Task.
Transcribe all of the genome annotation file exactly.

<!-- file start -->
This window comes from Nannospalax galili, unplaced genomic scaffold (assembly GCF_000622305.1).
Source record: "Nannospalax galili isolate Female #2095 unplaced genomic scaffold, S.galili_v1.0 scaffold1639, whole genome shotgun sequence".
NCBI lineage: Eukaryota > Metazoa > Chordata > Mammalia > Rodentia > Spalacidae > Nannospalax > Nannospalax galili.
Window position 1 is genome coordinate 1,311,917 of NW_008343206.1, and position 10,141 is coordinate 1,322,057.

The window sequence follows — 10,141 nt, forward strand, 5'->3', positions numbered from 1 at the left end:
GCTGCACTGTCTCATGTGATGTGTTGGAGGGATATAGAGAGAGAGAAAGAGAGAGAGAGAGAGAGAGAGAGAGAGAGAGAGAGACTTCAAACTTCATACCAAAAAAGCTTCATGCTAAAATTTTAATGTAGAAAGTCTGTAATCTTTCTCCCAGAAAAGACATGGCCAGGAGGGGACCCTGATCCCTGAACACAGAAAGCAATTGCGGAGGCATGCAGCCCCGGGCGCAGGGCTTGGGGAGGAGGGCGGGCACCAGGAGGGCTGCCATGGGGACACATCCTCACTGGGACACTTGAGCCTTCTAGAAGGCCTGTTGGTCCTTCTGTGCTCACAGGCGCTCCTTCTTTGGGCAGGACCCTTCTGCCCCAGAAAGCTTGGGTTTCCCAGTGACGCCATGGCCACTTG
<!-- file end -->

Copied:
This window comes from Nannospalax galili, unplaced genomic scaffold (assembly GCF_000622305.1).
Source record: "Nannospalax galili isolate Female #2095 unplaced genomic scaffold, S.galili_v1.0 scaffold1639, whole genome shotgun sequence".
NCBI lineage: Eukaryota > Metazoa > Chordata > Mammalia > Rodentia > Spalacidae > Nannospalax > Nannospalax galili.
Window position 1 is genome coordinate 1,311,917 of NW_008343206.1, and position 10,141 is coordinate 1,322,057.

The window sequence follows — 10,141 nt, forward strand, 5'->3', positions numbered from 1 at the left end:
GCTGCACTGTCTCATGTGATGTGTTGGAGGGATATAGAGAGAGAGAAAGAGAGAGAGAGAGAGAGAGAGAGAGAGAGAGAGAGACTTCAAACTTCATACCAAAAAAGCTTCATGCTAAAATTTTAATGTAGAAAGTCTGTAATCTTTCTCCCAGAAAAGACATGGCCAGGAGGGGACCCTGATCCCTGAACACAGAAAGCAATTGCGGAGGCATGCAGCCCCGGGCGCAGGGCTTGGGGAGGAGGGCGGGCACCAGGAGGGCTGCCATGGGGACACATCCTCACTGGGACACTTGAGCCTTCTAGAAGGCCTGTTGGTCCTTCTGTGCTCACAGGCGCTCCTTCTTTGGGCAGGACCCTTCTGCCCCAGAAAGCTTGGGTTTCCCAGTGACGCCATGGCCACTTG